A court may agree to pause, or “toll,” the statute of limitations under certain circumstances. Most frequently, the statute of limitations can be tolled if the facts underlying a wrongful death claim are not known and could not be discovered through reasonable investigation.
For example, suppose a loved one passed due to the malpractice of a medical provider. However, the provider’s negligence is not immediately known. In that instance, the statute of limitations on a wrongful death lawsuit may be tolled.
A wrongful death claim can also be statutorily tolled during the period the claim is pending in court if it is later dismissed for reasons other than the merits of the claim.
If a wrongful death lawsuit is filed after the statute of limitations expires, the court can permanently dismiss the lawsuit. That means you and your family may lose your right to seek compensation for your loved one’s passing.
Common Causes of Wrongful Death
A wrongful death occurs whenever a person’s life is lost due to the wrongful acts or omissions of another party. Our St. Charles wrongful death lawyer handles wrongful death claims that arise from these common causes:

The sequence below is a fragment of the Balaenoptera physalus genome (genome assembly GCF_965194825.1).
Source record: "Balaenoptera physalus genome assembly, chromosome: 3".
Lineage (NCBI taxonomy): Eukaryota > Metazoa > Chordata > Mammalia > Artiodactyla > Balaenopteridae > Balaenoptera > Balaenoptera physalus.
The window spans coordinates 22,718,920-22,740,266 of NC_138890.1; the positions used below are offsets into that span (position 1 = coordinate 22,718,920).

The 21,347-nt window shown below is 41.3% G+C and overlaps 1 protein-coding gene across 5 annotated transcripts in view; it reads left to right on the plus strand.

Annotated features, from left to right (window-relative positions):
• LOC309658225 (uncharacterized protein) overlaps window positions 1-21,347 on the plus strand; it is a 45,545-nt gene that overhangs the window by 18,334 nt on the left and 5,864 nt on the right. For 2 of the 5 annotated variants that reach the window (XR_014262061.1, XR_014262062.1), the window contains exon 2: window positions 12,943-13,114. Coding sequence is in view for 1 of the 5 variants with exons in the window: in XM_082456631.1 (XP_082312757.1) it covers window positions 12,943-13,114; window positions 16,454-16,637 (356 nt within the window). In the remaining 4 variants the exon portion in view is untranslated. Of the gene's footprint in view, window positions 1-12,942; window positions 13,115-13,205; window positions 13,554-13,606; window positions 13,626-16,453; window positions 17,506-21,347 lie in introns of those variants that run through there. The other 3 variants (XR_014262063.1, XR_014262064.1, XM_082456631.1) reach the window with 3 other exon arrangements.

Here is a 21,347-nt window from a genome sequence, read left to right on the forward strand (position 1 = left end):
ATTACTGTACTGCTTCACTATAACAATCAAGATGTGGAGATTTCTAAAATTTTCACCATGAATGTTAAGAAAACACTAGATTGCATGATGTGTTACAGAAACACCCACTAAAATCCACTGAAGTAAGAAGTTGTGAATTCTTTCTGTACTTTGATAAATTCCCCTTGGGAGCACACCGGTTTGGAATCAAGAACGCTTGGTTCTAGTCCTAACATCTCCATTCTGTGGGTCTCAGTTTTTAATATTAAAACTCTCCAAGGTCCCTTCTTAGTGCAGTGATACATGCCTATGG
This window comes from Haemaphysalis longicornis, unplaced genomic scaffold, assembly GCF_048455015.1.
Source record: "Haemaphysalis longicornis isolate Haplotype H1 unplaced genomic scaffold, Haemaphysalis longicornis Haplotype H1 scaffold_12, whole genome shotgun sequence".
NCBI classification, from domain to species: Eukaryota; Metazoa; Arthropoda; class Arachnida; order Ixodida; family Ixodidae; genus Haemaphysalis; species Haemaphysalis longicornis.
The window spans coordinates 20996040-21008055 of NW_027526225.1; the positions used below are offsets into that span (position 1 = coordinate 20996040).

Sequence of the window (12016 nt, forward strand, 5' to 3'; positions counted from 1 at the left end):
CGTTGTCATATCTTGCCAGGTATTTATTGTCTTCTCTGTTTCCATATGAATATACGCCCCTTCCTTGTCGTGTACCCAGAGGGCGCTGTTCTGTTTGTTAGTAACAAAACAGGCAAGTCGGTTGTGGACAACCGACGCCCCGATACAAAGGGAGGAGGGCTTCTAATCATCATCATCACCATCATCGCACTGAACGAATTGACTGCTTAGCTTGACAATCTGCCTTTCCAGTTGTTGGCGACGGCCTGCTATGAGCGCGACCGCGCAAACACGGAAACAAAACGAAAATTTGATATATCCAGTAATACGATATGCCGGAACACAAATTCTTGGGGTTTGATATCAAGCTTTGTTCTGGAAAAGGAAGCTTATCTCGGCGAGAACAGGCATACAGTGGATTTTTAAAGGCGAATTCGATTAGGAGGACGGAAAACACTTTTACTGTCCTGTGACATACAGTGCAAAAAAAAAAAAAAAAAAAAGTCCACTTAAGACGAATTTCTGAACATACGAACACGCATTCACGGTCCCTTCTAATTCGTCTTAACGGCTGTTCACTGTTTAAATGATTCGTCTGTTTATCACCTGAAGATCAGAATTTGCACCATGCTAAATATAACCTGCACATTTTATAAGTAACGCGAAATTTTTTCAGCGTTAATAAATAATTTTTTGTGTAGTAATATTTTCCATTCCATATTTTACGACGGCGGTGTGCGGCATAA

Slip and fall accidents
No matter what event caused your loved one’s passing, when it resulted from the wrongful action of another, our wrongful death attorney can help you and your family get the compensation and justice you need and deserve.
Talk to a Missouri Wrongful Death Lawyer Now
If you and your family have lost a loved one due to the wrongful acts or omissions of another party, you and your family deserve to seek compensation and justice for your loss. Contact the Law Office of Andrew S. Martin, LLC, today. You can schedule a consultation with a Missouri wrongful death attorney to discuss your rights and options. You will learn how our firm can help you and your family secure some measure of justice for the loss of your loved one.